Why are some of my repositories not showing up?

If you are not seeing all of your repositories for the selected personal account or organization, you need to grant the Airplane GitHub access to more repositories.
A GitHub organization admin should visit the GitHub installation settings, choose the app, and add repositories (or select All repositories) under Repository access.

How do I switch to a different GitHub account?

Visit team settings and select Connect repositories under the GitHub integration header.
Select Disconnect GitHub to disconnect your GitHub account from Airplane.
Sign out of GitHub and then log back in with the GitHub account you want to switch to.
Return to the Airplane UI and select Continue with GitHub to authenticate your new GitHub account.

GitHub Action

Although we recommend using the GitHub integration, we also support a GitHub Action. This can be useful if you need to run other actions before or after deploying.


See the airplane-deploy README for full usage instructions.
# airplane.yml
name: airplane
# Or "master"
- main
runs-on: ubuntu-latest
- uses: actions/checkout@v3
- uses: airplanedev/airplane-deploy@v1
# Generate a new API key for a service account at
# Add your API key as a secret:
api-key: ${{ secrets.AIRPLANE_API_KEY }}
# Find this at
team-id: <your_team_id>
Once airplane.yml is merged into the main branch, subsequent pushes to main will deploy all Airplane tasks in the repo.

Deploying from another CI/CD system

If you're using GitHub, we suggest using the GitHub integration or GitHub Action to automatically deploy Airplane tasks.
You can also deploy Airplane tasks from your existing CI system like Jenkins or CircleCI.

Install the CLI

Follow the instructions for installing the CLI inside your build environment.
The installer installs the CLI to $HOME/.airplane/bin/airplane. You can execute airplane from there or move it to an executable location.

Run airplane deploy

export AP_API_KEY=<your_api_key>
export AP_TEAM_ID=<your_team_id>
airplane deploy ./path/to/tasks --yes
  • Set an environment variable AP_API_KEY equal to your Airplane API key.
  • Set an environment variable AP_TEAM_ID equal to your Airplane team ID.
  • Deploy your Airplane tasks.
Airplane automatically detects git metadata like the current git branch and commit. You can specify two additional environment variables - AP_GIT_REPO and AP_GIT_USER - to indicate the git repository and which user triggered the deploy respectively.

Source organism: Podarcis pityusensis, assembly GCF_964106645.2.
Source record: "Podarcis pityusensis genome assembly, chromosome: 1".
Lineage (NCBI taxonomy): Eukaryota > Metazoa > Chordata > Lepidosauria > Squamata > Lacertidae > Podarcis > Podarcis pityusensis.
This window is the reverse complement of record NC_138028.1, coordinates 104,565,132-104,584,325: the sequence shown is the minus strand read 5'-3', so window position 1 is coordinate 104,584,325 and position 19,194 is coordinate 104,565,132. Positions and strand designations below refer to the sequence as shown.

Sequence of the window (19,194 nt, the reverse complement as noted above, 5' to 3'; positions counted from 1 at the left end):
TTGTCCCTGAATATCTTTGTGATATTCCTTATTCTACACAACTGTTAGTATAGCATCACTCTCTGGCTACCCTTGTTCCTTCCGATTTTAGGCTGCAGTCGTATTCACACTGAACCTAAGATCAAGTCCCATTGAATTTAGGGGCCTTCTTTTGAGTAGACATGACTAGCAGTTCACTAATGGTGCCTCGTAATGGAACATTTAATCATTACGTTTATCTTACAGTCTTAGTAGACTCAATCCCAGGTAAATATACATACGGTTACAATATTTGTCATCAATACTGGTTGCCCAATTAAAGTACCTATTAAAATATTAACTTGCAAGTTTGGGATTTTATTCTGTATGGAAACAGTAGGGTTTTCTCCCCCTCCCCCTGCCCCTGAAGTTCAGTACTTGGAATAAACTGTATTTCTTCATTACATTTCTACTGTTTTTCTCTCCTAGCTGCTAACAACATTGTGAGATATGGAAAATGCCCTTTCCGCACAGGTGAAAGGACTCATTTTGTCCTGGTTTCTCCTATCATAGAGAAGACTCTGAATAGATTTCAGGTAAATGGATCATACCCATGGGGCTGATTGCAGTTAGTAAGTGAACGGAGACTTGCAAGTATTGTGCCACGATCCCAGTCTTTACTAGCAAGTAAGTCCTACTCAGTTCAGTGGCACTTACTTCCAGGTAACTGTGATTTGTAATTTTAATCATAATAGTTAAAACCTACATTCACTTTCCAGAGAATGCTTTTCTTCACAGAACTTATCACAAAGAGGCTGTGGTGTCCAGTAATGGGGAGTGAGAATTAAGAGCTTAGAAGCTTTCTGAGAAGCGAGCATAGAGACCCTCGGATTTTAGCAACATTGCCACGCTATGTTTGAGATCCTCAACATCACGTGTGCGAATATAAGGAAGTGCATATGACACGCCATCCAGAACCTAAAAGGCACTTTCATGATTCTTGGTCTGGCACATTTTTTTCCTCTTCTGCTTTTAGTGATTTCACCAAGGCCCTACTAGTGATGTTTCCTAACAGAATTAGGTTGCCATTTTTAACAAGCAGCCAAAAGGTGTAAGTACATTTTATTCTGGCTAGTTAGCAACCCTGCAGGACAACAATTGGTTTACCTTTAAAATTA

Managing deployments

You can view a list of current and past deployments in the Airplane UI.
Each deployment consists of one or more project builds. Every project (which itself may contain multiple tasks or views) in the deployment is built separately. If a project contains tasks and views of different types, multiple builds may spawn for that project.
For example, if you deploy the following projects:
┣ 📂sales ⭐ PROJECT ROOT
┃ ┣ 📜airplane.yaml
┃ ┣ 📜my_task.airplane.ts
┃ ┣ 📜
┃ ┣ 📜my_view.airplane.tsx
┃ ┣ 📜package.json
┃ ┣ 📜requirements.txt
┃ ┗ 📜restTask.task.yaml
┗ 📂support ⭐ PROJECT ROOT
┃ ┣ 📜airplane.yaml
┃ ┣ 📜package.json
┃ ┗ 📜mySalesTask.airplane.ts
they will be deployed in 5 separate builds:
  1. sales project. Build for JavaScript
  2. sales project. Build for Python
  3. sales project. Build for View
  4. sales project. Build for REST
  5. support project. Build for JavaScript
Some builds may even end up discovering no tasks or views, for example if a file with a .airplane.ts extension does not contain any exported Airplane tasks.

Deployment failure

A deployment may fail for a few reasons:
  • A task or view in the deployment fails to build, perhaps due to malformed code.
  • The deployment is cancelled by a user.
When a deployment fails, none of the tasks in the deployment are updated—even those that build successfully.

Git metadata

A deployment includes git metadata if it was created by the GitHub integration, the airplane-deploy GitHub Action, or through the CLI (if the CLI is run inside a git repository).
The git metadata tells you:
  • Who created the deployment.
  • What repository the deployed tasks live in.
  • The latest commit at the time of the deployment.
In addition, each deployed task stores the path to the task's entrypoint in the git repository, allowing you to deep link a task to its code.